An irrational — or perhaps rational — fear of work is rarely associated with the Greatest Generation. But, in 1933, that was the subject of an essay by William Hazlett Upson in this magazine. Upson’s “Ergophobia” documented his “morbid fear or hatred of work” that persisted throughout his life, except it wasn’t an earnest diagnosis. After all, Upson was a humorist. His famous fiction series about Alexander Botts, a tractor salesman with Earthworm Tractors, echoed his own experiences travelling around the country selling and repairing tractors. Upson also worked as a farmer and served in World War I. Despite his best efforts, the writer always found himself in the throes of some labor or another.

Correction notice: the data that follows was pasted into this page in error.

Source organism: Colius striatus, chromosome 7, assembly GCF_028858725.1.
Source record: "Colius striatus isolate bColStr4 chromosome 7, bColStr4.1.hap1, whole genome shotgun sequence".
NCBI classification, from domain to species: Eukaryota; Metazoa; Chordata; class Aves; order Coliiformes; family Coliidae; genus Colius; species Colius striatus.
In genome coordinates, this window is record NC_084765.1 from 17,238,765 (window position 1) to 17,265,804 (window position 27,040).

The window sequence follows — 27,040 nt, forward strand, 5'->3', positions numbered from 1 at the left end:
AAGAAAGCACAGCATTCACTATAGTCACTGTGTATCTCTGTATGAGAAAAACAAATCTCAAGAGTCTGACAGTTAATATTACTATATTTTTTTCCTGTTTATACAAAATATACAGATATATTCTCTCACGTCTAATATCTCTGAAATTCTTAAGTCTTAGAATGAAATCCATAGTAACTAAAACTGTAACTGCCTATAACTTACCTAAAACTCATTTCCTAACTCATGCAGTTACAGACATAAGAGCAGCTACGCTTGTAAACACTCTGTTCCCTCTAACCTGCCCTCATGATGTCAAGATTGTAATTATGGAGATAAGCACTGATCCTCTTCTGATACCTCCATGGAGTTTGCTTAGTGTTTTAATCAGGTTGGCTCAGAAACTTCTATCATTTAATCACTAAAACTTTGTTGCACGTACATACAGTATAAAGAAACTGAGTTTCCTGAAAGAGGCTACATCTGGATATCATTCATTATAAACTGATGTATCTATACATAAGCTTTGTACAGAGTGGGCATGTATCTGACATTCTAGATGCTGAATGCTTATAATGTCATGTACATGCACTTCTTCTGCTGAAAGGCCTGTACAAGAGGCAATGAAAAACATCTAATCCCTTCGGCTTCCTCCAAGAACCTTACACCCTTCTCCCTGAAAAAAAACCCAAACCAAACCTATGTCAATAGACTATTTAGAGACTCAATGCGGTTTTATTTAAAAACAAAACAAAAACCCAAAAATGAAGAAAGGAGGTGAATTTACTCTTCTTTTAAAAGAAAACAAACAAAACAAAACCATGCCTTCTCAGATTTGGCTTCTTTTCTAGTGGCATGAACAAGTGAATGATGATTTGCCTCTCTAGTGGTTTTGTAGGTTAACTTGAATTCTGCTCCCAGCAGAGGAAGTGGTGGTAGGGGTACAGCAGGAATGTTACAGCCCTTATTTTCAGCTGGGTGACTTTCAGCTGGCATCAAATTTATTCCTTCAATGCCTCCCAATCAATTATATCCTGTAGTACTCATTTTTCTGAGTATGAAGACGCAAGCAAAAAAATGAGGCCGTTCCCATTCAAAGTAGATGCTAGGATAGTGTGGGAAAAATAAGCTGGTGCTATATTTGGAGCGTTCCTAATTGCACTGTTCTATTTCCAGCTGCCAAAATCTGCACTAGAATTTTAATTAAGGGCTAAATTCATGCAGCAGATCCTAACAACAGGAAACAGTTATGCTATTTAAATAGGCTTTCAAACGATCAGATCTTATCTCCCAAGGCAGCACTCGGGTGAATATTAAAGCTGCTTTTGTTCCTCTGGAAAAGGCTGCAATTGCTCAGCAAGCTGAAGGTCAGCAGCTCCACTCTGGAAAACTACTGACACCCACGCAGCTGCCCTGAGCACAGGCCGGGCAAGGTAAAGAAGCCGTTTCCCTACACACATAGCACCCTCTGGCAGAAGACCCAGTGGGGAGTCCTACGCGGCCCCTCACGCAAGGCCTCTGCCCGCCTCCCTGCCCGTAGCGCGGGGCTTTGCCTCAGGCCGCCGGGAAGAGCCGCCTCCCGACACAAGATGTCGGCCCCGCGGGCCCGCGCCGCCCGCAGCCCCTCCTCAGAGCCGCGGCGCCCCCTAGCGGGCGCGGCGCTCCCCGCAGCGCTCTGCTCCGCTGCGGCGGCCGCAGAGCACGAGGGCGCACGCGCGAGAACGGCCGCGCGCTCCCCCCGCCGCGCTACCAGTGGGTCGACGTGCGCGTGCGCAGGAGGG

In “Ergophobia,” Upson examines the farcical nature of our ideas behind the integrity of work, and he dares to question whether or not any of us really want to be doing it in the first place. Wouldn’t we rather be yawning the day away languidly in a shaded chair? As Upson puts it, “I don’t mind working, if I know I am working toward a period of sloth.”
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